Some people think that creativity is a bit of magic or genius – it can be – but we’d argue that it’s possible to be very deliberately creative by using a process. KI’s methodology is based on the Creative Problem Solving Process (CPS), a multi-step model developed by a businessman and an academic in the 1950s. The premise is that creativity is not uniquely a Eureka experience, but that we can apply a deliberate method to produce new ideas and novel results. Creativity doesn’t have to be an accident or a bit of luck; you can do it on purpose.
Posts Tagged "brainstorming"
In our methodology, we call it deferring judgment, the capacity to set your opinions aside, temporarily, and accept a new or odd idea, or an unformed nugget of a something, and take the time to develop it before dismissing it. This is the cornerstone of divergent thinking. And it happens to be the first rule of improv: Say Yes.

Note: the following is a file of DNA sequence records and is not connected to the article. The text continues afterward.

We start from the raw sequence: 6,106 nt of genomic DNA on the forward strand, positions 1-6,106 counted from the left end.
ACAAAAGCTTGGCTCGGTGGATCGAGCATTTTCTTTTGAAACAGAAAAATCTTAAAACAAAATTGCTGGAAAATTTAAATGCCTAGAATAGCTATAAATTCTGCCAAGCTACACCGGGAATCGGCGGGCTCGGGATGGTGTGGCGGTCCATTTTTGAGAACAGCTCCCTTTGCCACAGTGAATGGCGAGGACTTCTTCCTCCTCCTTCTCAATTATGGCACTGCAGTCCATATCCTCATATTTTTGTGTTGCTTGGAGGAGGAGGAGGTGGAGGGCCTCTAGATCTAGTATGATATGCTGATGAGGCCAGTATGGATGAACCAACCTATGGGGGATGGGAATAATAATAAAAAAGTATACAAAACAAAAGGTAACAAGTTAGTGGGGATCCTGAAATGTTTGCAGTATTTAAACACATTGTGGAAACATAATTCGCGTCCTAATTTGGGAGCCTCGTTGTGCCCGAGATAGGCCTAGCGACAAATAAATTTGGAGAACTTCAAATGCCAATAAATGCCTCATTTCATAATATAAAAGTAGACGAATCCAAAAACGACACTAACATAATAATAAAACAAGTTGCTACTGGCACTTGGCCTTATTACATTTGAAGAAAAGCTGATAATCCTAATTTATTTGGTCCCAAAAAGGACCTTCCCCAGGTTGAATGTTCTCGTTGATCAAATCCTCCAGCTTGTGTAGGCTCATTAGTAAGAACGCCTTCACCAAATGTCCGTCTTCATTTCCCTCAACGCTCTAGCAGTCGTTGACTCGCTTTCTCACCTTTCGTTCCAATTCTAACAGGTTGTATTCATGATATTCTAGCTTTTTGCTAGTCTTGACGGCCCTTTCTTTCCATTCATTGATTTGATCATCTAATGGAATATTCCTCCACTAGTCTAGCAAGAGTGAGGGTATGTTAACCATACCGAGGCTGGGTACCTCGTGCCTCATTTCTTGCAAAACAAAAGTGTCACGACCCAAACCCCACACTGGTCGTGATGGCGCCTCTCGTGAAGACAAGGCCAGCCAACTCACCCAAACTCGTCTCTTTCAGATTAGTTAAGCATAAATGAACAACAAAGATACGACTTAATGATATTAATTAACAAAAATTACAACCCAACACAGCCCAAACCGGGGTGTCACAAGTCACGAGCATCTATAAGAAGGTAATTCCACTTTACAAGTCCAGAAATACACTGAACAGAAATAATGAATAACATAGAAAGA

In 1958, Yale University conducted a study to test brainstorming and concluded that brainstorming individually was more effective than brainstorming in a group, but it was widely misinterpreted as “brainstorming didn’t work.” The Yale study created a debate that has percolated for fifty years. Does brainstorming work or not? Does a group generate more and better ideas than the same people would if they were working individually?
If it’s a productive brainstorming session, it can give the participants a real sense of accomplishment and group ownership of an idea, which can only enhance the sense of team – much moreso than a rigged teambuilding event. If the session if lively and humorous, the laughter reduces stress and creates a good working climate. And if well facilitated, the ideas that come out of a brainstorming meeting can be radical and innovative. We’ve witnessed this first hand.